Bioanalysis Zone

Simple blood test could improve detection rates of severe liver disease

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Researchers from Cardiff University (Cardiff, UK) have developed a noninvasive mass spectrometry (MS)-based analytic platform that could be utilized to determine the onset of non-alcoholic steatohepatitis (NASH) in an individual through the analysis of lipids, metabolites and clinical markers in blood.

The study, published in Clinical Gastroenterology and Hepatology, utilized information collated from 318 liver biopsy subjects to measure levels of lipids and metabolites in blood samples from individuals who underwent biopsy due to suspected NASH. The samples were randomly divided into estimation and validation groups, where Gibbs sampling and stepwise logistic regression were performed to fulfill the Bayesian information validation criterion.

The team developed the NASH ClinLipMet scoring method, which used information from clinical data and MS-based factors to identify a number of biomarkers such as glutamate, isoleucine, glycine, AST, fasting insulin and the PNPLA3 genotype, which could be used as potential indicators of NASH.

In the investigation, the NASH ClinLipMet score identified patients with NASH with significantly higher accuracy than the NASH clinical data or MS-based profiling alone.

At present, liver biopsies are the only diagnostic method available despite being an invasive and costly procedure. The findings of this investigation could lead to the development of a simple non-invasive blood test that could identify the onset of the disease, before inflammation damages the liver.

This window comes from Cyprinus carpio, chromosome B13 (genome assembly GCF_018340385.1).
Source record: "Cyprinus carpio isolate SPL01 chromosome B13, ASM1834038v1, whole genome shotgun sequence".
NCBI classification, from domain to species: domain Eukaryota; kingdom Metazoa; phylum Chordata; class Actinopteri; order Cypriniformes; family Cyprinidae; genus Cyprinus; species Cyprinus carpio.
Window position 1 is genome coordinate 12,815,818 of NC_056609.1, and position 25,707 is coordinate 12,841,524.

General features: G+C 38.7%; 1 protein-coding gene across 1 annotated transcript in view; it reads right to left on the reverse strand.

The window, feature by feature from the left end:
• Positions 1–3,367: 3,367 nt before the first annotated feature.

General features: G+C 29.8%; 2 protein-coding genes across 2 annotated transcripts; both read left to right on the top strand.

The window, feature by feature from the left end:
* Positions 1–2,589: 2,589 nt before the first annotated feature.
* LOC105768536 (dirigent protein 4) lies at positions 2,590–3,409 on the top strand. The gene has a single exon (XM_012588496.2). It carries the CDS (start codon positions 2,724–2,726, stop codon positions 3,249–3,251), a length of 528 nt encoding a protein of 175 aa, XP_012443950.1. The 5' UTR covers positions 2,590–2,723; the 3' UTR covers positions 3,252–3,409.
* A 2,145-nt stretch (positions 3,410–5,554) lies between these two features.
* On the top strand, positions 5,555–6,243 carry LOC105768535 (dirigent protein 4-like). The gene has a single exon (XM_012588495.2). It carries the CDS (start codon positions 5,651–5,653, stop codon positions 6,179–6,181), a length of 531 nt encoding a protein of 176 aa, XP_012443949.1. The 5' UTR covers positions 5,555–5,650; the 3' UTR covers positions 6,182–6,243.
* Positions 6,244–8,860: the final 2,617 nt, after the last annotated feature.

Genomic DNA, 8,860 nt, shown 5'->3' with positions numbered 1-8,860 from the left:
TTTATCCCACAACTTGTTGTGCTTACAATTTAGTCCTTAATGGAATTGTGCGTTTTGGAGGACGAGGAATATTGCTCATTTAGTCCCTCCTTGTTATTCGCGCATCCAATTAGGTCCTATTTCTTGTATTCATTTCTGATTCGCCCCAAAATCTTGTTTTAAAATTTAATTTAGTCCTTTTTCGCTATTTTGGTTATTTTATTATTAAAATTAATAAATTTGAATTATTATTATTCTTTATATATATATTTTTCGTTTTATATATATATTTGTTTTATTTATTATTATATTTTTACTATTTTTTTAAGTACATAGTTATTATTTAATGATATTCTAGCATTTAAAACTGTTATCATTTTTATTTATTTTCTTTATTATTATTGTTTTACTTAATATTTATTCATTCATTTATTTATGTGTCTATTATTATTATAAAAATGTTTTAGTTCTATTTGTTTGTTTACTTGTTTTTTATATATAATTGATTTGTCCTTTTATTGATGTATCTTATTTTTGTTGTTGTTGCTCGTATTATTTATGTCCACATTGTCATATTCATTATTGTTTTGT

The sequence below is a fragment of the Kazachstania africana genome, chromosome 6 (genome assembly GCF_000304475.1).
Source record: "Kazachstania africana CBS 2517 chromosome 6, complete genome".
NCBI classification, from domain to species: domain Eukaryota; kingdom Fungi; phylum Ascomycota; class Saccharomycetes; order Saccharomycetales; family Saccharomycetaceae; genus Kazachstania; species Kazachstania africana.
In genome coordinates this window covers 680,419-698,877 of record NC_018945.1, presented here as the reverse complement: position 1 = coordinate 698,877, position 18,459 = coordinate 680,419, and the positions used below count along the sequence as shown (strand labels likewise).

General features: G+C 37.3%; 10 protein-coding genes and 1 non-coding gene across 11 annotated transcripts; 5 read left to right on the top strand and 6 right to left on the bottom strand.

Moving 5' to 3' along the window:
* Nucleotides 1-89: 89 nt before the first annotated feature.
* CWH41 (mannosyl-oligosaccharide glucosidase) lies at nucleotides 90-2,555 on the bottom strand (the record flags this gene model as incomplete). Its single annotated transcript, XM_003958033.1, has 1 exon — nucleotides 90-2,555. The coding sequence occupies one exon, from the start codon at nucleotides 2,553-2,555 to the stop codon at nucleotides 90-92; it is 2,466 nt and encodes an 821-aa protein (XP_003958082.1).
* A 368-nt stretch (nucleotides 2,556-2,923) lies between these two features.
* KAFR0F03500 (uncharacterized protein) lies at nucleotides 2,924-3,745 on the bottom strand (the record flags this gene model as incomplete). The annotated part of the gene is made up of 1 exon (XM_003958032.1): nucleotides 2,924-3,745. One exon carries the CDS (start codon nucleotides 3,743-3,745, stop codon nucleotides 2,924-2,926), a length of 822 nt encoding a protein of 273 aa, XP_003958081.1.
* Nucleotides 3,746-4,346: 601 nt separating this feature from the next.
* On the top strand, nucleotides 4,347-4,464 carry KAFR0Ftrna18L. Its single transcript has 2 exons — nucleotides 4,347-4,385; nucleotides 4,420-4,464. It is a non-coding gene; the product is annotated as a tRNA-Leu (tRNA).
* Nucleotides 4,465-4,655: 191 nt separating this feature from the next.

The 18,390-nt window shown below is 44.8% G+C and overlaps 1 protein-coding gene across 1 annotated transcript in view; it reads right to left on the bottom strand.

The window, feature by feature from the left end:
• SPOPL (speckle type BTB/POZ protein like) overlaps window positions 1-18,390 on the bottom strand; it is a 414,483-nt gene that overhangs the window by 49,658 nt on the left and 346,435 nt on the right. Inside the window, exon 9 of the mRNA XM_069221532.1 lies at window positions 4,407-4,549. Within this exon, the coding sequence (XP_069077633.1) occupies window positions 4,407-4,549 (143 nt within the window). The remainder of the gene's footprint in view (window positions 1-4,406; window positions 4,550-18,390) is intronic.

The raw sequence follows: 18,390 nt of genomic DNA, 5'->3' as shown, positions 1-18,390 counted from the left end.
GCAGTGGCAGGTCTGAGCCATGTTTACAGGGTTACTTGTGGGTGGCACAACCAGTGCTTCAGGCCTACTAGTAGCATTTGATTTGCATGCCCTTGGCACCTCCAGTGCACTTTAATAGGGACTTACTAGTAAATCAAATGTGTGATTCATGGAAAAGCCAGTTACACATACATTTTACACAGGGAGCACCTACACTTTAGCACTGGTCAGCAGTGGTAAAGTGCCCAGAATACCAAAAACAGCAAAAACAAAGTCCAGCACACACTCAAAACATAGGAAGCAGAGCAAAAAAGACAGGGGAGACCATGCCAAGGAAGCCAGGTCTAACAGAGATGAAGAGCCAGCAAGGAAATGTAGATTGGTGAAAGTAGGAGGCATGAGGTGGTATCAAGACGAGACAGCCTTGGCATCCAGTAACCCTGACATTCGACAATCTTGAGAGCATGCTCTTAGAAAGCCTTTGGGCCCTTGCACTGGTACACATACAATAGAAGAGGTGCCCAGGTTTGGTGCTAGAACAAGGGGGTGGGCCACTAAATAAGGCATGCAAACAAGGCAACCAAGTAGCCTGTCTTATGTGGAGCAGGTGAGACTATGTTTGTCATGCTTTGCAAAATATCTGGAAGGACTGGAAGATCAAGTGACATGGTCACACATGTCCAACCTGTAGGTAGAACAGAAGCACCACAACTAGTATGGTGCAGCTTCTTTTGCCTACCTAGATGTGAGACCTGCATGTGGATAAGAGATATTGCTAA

Lead author, You Zhou (Cardiff University) commented: “Many people with non-alcoholic steatohepatitis do not have symptoms and are not aware they are developing a serious liver problem. As such, diagnosis often comes after irreversible damage is done.”

“Our quicker and less invasive method of diagnosis could mean that more people with non-alcoholic fatty liver disease could be easily tested to determine whether they are progressing to non-alcoholic steatohepatitis, the more severe form of the disease.”

Further research is required to investigate this method further, but the initial results look positive for the development of a noninvasive simple blood test that clinicians could utilize to provide effective medical care for patients at high risk of the disease.
Sources: Zhou Y, Orešič M, Leivonen M et al. Noninvasive Detection of Nonalcoholic Steatohepatitis Using Clinical Markers and Circulating Levels of Lipids and Metabolites. Clin. Gastroenterol. Hepatol. 14(10), 1463–1472 (2016);
www.cardiff.ac.uk/news/view/482735-non-invasive-diagnosis

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